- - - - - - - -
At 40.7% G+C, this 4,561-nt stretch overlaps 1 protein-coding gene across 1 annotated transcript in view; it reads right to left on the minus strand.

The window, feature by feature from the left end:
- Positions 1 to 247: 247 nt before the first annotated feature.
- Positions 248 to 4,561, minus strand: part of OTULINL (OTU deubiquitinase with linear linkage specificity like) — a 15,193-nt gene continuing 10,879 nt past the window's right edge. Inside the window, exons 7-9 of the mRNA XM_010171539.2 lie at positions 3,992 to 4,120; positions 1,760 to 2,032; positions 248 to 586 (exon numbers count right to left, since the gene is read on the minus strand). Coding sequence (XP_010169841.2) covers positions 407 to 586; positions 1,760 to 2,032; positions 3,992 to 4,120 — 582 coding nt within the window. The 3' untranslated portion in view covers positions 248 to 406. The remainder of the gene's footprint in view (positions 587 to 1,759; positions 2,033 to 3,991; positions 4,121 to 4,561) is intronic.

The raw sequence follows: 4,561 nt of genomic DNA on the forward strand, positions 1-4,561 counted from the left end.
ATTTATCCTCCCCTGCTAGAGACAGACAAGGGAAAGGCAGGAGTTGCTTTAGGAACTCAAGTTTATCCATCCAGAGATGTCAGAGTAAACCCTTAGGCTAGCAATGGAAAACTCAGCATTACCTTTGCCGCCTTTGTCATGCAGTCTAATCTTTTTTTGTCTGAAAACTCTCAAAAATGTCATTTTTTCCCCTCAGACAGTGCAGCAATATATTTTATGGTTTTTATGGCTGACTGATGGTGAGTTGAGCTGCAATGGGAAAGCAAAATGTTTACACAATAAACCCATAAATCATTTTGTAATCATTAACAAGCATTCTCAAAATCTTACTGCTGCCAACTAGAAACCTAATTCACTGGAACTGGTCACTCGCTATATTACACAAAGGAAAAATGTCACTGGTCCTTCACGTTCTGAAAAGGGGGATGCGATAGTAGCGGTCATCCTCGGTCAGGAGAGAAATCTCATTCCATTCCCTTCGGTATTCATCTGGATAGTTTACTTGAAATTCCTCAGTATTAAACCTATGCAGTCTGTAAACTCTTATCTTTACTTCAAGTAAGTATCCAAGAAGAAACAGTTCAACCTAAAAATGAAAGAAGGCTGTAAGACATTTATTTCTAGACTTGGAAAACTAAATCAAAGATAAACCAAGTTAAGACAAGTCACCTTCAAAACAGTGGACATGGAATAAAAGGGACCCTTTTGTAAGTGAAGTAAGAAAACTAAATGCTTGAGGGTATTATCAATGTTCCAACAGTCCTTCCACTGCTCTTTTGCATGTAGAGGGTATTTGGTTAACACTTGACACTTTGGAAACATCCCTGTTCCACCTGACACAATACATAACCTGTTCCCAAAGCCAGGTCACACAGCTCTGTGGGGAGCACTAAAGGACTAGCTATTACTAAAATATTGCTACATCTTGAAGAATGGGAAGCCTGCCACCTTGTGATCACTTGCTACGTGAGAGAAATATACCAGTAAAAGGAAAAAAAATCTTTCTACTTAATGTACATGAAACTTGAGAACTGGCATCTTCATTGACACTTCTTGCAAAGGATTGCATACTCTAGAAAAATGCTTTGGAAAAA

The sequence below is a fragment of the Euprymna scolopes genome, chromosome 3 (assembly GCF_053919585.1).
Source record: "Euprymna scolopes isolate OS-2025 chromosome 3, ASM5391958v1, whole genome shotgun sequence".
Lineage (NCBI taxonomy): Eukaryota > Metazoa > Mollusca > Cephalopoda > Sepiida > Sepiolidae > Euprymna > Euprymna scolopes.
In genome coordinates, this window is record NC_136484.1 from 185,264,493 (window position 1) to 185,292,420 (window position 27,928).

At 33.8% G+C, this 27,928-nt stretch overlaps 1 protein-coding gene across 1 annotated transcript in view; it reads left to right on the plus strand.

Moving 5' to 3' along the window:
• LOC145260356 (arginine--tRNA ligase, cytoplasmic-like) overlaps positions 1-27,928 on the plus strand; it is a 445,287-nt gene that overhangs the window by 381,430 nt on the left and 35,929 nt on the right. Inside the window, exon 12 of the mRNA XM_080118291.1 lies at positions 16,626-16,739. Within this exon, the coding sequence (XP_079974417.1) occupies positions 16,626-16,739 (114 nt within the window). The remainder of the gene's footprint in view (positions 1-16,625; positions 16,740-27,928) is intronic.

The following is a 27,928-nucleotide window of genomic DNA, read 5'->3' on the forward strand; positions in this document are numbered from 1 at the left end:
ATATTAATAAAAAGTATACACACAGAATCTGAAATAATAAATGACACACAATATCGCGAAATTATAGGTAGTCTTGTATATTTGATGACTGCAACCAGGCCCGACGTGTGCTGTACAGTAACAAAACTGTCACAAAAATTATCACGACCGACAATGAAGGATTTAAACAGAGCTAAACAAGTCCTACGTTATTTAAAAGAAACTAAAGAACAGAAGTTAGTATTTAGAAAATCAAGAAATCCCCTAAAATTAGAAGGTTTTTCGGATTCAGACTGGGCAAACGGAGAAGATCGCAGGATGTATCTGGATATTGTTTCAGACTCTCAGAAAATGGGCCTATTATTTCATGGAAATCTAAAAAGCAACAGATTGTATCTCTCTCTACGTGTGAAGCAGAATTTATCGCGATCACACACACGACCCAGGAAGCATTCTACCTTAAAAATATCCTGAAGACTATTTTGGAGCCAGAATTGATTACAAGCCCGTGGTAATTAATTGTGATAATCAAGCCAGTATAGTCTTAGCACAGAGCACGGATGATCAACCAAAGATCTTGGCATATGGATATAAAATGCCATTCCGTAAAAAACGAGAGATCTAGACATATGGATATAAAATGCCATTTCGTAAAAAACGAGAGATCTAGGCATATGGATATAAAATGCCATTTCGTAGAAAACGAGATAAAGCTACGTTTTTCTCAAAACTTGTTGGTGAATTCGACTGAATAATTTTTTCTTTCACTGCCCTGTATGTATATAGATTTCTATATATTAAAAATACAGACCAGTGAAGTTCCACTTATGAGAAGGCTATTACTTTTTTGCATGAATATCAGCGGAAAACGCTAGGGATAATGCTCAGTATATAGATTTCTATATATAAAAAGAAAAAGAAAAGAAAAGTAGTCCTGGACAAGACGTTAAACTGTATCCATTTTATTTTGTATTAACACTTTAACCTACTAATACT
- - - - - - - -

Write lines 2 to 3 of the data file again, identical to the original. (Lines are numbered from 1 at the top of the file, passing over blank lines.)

The window, feature by feature from the left end:
- Positions 1 to 247: 247 nt before the first annotated feature.